Validity of Charlson Comorbidity Index in Patients Hospitalized With Acute Coronary Syndrome. Insights From the Nationwide AMIS Plus Registry 2002–2012
Does the Charlson Comorbidity Index (CCI) predict in-hospital and 1-year follow-up mortality for patients with acute coronary syndrome (ACS)?
The AMIS Plus Registry, a nationwide prospective registry of patients admitted with ACS to hospitals (n = 69) in Switzerland, founded in 1997, was used for the present analysis. Participating centers were strongly encouraged to enroll all patients fulfilling the inclusion criteria to avoid selection bias. Hospital data were provided and completed by the treating physician or a trained study nurse. Between 2002 and 2012, 30,711 patients with ACS were enrolled in the AMIS Plus Registry. Comorbidities were unknown for 1,091 (3.6%) patients. Complete data on comorbidities were available from 29,620 patients. The main outcome measures were in-hospital and 1-year follow-up mortality.
A total of 29,620 ACS patients were included in the study population, of which 27% were women (mean age 72.1 ± 12.6 years) and 73% were men (64.2 ± 12.9 years). Of these patients, 46.8% had comorbidities and they were less likely to receive guideline-recommended drug therapy and reperfusion. Past history of myocardial infarction (MI) was the most frequent comorbidity (18.0%), followed by diabetes mellitus (14.7%), moderate to severe renal disease (7.1%), cerebrovascular disease (6.0%), and chronic lung disease (6.0%). Heart failure (adjusted odds ratio [OR], 1.88; 95% confidence interval [CI], 1.57-2.25), metastatic tumors (OR, 2.25; 95% CI, 1.60-3.19), renal diseases (OR, 1.84; 95% CI, 1.60-2.11), and diabetes (OR, 1.35; 95% CI, 1.19-1.54) were strong predictors of in-hospital mortality. In this population, CCI weighted the history of prior MI higher (1 instead of −0.4; 95% CI, −1.2 to 0.3 points), but heart failure (1 instead of 3.7; 95% CI, 2.6-4.7) and renal disease (2 instead of 3.5; 95% CI, 2.7-4.4) lower than the benchmark, where all comorbidities, age, and gender were used as predictors. However, the model with CCI and age had an identical discrimination to this benchmark (areas under the receiver operating characteristic curves were both 0.76).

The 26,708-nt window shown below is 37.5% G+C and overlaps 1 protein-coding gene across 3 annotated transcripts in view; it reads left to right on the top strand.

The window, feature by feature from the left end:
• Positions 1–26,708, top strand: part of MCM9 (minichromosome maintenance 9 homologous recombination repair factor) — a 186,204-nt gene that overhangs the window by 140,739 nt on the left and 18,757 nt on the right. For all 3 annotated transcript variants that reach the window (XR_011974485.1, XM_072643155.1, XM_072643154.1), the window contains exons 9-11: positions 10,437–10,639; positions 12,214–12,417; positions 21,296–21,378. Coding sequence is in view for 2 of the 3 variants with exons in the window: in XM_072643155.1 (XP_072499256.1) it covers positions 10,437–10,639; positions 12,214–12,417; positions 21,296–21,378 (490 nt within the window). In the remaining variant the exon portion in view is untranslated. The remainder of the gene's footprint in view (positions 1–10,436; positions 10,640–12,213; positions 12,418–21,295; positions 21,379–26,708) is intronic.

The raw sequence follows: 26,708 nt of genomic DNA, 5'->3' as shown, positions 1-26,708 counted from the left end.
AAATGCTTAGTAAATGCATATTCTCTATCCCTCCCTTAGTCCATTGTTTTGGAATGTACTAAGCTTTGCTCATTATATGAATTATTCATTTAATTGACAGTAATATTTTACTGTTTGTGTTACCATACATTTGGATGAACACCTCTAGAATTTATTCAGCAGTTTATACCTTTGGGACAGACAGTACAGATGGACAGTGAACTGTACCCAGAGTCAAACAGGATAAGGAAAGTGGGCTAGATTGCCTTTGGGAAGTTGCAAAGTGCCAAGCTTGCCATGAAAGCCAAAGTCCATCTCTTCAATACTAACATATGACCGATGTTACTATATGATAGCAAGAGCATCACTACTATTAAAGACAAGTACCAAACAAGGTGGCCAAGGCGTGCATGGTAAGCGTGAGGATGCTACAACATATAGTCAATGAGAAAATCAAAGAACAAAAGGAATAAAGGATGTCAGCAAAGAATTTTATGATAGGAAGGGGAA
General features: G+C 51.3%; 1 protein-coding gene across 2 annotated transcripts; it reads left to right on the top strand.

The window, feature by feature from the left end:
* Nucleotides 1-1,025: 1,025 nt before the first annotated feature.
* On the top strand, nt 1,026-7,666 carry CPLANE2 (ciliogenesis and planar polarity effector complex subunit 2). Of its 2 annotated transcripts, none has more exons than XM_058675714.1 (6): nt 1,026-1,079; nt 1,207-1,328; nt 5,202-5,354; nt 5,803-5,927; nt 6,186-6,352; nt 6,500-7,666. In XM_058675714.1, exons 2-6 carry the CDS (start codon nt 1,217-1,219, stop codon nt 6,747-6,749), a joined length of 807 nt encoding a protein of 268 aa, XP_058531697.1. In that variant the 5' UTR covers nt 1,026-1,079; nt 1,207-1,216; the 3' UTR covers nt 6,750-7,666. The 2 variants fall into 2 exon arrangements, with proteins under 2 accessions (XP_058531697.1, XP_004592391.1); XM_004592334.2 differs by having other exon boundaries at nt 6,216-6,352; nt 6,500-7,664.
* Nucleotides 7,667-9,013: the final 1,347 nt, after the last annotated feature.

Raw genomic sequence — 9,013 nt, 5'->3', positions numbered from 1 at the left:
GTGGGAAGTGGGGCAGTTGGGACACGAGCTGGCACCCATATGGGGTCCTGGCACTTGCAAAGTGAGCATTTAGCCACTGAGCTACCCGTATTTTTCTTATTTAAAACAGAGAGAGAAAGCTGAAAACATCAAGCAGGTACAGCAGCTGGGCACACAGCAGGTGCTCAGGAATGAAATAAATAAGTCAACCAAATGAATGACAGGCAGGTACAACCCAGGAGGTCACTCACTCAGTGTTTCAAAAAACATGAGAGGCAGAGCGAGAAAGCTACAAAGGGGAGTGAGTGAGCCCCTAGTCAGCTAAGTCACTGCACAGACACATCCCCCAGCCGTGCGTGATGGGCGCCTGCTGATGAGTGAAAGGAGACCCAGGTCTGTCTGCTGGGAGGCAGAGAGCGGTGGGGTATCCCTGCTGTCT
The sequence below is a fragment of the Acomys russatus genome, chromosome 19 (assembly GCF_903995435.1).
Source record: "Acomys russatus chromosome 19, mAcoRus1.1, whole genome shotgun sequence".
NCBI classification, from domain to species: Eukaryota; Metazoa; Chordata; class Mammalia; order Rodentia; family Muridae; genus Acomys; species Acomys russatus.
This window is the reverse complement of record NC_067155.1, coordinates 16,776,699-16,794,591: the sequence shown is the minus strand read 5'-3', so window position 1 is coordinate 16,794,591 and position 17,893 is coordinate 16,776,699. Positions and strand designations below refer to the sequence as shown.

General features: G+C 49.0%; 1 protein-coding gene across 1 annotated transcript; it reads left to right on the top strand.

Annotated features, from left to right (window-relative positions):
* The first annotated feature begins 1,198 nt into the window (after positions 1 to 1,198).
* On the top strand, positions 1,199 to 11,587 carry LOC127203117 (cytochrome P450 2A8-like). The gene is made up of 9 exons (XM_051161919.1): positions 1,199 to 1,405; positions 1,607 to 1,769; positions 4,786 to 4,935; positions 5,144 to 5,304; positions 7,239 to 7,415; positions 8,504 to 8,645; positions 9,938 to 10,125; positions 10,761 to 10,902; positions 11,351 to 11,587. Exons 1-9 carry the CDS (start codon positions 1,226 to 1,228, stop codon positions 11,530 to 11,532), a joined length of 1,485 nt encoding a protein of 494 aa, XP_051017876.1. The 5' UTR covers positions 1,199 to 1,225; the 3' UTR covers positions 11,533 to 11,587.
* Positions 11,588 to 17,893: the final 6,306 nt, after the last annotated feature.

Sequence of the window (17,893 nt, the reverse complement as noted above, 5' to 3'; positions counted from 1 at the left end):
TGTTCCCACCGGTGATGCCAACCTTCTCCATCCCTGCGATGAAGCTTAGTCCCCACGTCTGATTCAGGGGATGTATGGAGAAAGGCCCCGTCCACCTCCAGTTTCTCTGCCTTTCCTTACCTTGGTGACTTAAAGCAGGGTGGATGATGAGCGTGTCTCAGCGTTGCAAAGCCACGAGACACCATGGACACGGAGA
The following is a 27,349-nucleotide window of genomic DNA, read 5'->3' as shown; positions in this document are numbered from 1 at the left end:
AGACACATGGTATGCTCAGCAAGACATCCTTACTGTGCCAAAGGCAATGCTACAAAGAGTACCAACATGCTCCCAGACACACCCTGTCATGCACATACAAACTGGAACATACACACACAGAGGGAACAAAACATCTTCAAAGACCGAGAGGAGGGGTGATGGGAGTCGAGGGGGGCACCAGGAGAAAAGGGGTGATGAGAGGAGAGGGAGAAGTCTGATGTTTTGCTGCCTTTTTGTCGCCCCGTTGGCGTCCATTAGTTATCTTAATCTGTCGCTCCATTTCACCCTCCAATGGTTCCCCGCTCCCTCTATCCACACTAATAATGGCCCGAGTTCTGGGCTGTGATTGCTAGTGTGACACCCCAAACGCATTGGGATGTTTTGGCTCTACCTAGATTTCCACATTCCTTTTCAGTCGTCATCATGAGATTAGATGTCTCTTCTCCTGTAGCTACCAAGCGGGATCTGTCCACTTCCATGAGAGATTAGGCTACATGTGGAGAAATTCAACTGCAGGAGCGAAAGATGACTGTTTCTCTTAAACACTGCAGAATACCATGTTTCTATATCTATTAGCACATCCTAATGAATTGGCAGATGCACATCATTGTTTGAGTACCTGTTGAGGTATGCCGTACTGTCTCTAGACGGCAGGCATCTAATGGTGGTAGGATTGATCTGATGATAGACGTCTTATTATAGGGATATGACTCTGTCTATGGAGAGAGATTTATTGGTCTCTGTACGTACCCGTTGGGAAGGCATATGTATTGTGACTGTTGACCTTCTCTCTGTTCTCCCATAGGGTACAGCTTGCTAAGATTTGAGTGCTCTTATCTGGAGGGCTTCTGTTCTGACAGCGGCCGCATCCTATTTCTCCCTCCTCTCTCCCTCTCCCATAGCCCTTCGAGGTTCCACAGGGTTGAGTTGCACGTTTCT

The investigators concluded that comorbidities greatly influenced clinical presentation, therapies received, and the outcome of patients admitted with ACS. Heart failure, diabetes, renal disease, or metastatic tumors had a major impact on mortality. They also concluded that CCI seemed to be an appropriate prognostic indicator for in-hospital and 1-year outcomes in ACS patients.
Use of tools that identify patients at high risk of death over a 1-year period can be clinically informative when patients and their health providers are making management decisions. Further evaluation of this index in other populations is warranted.
Keywords: Outcome Assessment (Health Care), Myocardial Infarction, Acute Coronary Syndrome, Neoplasms, Hospital Mortality, Heart Failure, Comorbidity, Switzerland, Diabetes Mellitus, Lung Diseases
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